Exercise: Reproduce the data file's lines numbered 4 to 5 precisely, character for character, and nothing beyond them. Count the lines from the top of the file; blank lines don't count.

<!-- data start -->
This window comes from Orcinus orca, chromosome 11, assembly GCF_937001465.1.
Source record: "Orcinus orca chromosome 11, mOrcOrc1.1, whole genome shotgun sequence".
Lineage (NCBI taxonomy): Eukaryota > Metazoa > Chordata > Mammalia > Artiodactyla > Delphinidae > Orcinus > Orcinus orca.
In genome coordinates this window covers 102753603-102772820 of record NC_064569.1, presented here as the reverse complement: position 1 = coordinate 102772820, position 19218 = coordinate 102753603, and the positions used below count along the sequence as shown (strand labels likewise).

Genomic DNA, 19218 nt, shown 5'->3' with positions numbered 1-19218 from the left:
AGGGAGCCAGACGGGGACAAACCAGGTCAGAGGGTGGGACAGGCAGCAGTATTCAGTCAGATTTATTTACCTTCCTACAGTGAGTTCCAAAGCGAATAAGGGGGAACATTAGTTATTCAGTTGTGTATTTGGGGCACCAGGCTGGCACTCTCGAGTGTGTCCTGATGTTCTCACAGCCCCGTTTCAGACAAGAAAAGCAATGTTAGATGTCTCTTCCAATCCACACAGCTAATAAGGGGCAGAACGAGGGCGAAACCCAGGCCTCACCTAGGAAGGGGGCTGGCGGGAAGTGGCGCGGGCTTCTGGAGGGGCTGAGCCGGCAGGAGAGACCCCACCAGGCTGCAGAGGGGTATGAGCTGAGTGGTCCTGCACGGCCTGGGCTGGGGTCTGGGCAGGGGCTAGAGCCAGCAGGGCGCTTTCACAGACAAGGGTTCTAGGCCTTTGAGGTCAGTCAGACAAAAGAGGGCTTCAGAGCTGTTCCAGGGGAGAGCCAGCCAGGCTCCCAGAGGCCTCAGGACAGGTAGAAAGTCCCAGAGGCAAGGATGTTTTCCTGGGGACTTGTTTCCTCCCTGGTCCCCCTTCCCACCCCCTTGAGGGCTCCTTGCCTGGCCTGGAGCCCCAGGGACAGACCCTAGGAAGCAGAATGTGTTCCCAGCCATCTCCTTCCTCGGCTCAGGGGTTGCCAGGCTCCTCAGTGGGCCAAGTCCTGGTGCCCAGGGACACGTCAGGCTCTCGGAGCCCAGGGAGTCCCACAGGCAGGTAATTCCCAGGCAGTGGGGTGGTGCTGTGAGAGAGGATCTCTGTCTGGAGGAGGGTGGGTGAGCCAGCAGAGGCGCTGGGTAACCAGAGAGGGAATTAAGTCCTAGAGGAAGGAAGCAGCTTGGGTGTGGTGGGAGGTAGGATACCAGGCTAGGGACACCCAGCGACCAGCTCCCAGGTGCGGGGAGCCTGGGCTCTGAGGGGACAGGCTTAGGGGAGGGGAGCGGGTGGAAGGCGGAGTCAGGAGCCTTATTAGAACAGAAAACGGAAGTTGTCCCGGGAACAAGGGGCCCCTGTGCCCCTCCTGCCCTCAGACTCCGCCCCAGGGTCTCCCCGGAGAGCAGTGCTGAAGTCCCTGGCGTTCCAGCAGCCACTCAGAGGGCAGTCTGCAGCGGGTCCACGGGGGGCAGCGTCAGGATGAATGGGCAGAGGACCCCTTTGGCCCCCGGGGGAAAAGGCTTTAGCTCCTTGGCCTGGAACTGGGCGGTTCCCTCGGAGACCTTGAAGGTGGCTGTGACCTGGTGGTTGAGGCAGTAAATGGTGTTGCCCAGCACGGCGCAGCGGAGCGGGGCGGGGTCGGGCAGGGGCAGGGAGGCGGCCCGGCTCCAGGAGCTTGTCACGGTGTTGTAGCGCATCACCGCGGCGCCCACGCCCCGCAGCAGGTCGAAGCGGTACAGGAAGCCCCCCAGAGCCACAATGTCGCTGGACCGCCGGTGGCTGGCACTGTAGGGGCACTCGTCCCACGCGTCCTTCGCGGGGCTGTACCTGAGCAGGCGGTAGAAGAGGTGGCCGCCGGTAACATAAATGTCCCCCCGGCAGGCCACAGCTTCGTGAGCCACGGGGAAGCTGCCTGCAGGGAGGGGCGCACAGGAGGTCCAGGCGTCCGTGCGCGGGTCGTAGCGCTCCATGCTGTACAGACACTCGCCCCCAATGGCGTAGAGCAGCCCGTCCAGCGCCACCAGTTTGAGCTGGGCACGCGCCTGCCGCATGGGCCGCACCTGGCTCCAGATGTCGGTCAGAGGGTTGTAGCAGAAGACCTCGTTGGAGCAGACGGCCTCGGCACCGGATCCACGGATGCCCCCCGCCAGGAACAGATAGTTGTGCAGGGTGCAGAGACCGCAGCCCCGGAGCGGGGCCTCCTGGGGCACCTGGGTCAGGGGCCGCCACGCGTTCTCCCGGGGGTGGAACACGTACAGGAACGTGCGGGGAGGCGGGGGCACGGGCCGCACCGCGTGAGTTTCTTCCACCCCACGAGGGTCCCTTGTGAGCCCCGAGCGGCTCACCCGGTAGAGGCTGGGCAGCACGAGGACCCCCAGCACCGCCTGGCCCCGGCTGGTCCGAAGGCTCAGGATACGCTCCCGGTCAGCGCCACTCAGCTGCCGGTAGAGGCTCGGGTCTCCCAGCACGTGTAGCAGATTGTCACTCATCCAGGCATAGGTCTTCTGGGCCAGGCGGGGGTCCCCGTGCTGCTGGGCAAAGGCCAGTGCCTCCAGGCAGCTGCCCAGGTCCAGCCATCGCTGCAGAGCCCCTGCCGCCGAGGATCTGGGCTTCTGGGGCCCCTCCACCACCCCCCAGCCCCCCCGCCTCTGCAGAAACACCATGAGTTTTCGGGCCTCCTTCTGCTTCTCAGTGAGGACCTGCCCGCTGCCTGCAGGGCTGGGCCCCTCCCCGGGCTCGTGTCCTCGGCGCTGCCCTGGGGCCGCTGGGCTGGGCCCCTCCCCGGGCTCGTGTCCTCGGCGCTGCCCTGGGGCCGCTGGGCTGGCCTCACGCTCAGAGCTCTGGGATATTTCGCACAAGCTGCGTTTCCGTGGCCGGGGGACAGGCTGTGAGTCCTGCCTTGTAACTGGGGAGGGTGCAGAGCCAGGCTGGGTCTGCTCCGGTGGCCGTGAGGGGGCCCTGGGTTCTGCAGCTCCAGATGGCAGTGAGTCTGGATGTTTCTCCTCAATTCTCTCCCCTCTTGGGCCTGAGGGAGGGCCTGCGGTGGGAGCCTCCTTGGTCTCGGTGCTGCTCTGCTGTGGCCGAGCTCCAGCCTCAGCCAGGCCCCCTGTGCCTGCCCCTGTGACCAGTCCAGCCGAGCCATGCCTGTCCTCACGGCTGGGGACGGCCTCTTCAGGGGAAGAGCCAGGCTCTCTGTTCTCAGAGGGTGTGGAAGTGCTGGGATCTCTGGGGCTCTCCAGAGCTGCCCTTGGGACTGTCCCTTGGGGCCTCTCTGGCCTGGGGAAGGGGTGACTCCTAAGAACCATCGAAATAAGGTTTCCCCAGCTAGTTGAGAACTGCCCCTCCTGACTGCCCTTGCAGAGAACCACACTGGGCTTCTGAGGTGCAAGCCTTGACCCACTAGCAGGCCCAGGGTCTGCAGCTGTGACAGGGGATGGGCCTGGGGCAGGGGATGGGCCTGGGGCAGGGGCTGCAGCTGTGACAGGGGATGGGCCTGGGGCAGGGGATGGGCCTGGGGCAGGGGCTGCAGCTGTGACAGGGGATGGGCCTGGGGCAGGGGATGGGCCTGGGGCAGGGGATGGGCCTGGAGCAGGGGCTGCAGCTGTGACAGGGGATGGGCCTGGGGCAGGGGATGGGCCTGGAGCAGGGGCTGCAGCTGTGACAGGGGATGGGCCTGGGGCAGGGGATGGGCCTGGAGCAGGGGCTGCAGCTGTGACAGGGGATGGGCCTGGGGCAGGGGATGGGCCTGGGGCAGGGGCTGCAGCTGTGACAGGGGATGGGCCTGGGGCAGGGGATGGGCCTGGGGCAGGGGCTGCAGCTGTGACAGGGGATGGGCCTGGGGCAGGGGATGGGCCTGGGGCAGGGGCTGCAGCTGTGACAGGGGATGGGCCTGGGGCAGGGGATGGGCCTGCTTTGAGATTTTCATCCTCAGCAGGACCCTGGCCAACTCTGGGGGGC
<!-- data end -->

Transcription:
In genome coordinates this window covers 102753603-102772820 of record NC_064569.1, presented here as the reverse complement: position 1 = coordinate 102772820, position 19218 = coordinate 102753603, and the positions used below count along the sequence as shown (strand labels likewise).

Genomic DNA, 19218 nt, shown 5'->3' with positions numbered 1-19218 from the left: